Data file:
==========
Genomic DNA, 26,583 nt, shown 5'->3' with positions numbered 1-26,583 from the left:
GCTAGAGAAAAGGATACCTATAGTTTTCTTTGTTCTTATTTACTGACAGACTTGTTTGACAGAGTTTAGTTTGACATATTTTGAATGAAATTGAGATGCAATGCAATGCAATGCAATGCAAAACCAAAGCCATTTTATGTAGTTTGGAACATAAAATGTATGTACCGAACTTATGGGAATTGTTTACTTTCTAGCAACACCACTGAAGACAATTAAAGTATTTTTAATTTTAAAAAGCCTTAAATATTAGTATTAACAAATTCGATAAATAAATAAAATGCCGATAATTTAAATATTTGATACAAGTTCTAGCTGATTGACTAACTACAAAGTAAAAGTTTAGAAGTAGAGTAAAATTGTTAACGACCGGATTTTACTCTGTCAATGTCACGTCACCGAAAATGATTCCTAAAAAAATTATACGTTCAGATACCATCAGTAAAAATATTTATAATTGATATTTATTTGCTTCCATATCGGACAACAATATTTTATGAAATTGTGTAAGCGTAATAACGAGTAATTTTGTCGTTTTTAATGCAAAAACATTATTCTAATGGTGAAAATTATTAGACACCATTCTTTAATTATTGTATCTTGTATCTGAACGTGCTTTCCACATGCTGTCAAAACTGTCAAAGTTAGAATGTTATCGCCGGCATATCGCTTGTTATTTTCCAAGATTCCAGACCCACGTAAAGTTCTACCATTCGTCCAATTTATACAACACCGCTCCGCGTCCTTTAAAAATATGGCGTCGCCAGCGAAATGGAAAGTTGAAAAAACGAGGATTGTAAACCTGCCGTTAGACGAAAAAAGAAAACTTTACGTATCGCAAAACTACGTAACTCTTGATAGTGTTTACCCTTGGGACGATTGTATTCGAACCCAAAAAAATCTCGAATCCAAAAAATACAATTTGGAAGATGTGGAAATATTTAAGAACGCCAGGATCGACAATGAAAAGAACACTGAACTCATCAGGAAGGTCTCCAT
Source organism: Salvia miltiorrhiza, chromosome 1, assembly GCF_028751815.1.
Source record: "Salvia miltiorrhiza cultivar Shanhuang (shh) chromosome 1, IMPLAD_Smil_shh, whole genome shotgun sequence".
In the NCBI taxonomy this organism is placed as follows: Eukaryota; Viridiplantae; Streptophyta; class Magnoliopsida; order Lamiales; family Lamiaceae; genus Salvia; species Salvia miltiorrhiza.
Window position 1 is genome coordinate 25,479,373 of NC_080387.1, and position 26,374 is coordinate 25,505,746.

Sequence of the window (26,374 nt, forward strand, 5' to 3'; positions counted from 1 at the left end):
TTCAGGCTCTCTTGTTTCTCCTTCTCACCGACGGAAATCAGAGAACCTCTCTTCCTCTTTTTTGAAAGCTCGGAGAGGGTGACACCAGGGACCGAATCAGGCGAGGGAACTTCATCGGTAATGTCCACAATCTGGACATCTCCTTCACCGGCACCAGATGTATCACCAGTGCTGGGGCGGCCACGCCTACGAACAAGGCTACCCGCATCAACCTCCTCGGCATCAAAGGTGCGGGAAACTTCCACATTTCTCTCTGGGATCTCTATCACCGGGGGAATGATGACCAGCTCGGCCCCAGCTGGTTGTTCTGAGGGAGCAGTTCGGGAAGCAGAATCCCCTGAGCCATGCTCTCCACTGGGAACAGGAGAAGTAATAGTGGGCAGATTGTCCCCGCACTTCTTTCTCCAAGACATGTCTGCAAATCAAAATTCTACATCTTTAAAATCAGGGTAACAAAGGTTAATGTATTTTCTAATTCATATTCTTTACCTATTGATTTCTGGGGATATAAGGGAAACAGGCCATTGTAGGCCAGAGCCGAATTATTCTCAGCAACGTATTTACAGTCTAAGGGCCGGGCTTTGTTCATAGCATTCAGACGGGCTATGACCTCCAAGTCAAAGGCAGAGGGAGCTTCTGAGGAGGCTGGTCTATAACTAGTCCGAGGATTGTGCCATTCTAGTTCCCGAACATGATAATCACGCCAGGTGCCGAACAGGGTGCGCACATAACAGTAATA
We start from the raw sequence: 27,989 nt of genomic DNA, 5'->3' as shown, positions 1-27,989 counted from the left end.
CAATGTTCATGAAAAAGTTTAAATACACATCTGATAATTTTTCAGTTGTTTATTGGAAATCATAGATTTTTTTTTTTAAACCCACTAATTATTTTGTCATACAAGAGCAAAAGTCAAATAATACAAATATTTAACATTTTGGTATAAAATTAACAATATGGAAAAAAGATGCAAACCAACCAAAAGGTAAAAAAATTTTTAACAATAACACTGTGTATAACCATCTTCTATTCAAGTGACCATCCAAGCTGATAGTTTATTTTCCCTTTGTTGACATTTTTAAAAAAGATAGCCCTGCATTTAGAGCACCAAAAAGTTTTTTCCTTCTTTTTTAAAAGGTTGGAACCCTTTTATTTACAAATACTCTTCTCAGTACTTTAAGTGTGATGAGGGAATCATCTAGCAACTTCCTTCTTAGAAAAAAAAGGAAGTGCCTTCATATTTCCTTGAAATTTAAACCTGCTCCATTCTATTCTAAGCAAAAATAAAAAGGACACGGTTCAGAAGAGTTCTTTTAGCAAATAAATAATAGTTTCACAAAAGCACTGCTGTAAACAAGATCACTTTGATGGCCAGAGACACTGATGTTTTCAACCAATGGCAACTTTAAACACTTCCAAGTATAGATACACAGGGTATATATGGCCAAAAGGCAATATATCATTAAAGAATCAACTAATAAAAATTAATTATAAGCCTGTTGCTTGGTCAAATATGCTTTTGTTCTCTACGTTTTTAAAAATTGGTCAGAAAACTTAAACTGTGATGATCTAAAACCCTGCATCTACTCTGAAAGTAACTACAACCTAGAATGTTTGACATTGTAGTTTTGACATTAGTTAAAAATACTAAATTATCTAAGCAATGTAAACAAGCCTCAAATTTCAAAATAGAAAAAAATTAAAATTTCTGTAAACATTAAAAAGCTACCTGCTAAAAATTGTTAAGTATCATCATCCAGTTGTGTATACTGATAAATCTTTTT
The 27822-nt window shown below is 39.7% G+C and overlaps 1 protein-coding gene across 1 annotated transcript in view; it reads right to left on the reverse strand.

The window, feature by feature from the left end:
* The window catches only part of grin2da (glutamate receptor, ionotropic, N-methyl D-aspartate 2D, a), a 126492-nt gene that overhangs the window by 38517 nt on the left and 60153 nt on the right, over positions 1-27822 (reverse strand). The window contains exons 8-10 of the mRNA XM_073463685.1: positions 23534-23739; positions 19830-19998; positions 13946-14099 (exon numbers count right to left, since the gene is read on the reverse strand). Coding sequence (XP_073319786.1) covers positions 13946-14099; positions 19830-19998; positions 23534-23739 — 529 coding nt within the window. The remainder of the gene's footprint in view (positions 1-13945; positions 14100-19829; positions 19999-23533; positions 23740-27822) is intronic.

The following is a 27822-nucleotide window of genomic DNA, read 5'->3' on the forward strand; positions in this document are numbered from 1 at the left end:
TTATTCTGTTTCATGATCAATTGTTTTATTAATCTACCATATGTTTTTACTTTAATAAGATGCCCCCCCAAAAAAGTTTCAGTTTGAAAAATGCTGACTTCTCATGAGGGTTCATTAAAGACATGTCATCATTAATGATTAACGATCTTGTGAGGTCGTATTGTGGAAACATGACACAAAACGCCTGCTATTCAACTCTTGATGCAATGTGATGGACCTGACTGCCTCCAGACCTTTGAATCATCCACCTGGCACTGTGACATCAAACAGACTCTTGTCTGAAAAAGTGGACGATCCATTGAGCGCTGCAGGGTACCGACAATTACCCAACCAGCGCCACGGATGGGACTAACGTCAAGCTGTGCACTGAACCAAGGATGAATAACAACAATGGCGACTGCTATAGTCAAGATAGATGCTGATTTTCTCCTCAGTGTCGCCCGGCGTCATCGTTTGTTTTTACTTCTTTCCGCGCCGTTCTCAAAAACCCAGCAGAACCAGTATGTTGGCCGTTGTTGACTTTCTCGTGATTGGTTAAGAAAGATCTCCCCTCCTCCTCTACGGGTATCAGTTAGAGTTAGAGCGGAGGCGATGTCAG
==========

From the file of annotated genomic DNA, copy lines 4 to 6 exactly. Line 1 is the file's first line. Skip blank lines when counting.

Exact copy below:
Source record: "Salvia miltiorrhiza cultivar Shanhuang (shh) chromosome 1, IMPLAD_Smil_shh, whole genome shotgun sequence".
In the NCBI taxonomy this organism is placed as follows: Eukaryota; Viridiplantae; Streptophyta; class Magnoliopsida; order Lamiales; family Lamiaceae; genus Salvia; species Salvia miltiorrhiza.
Window position 1 is genome coordinate 25,479,373 of NC_080387.1, and position 26,374 is coordinate 25,505,746.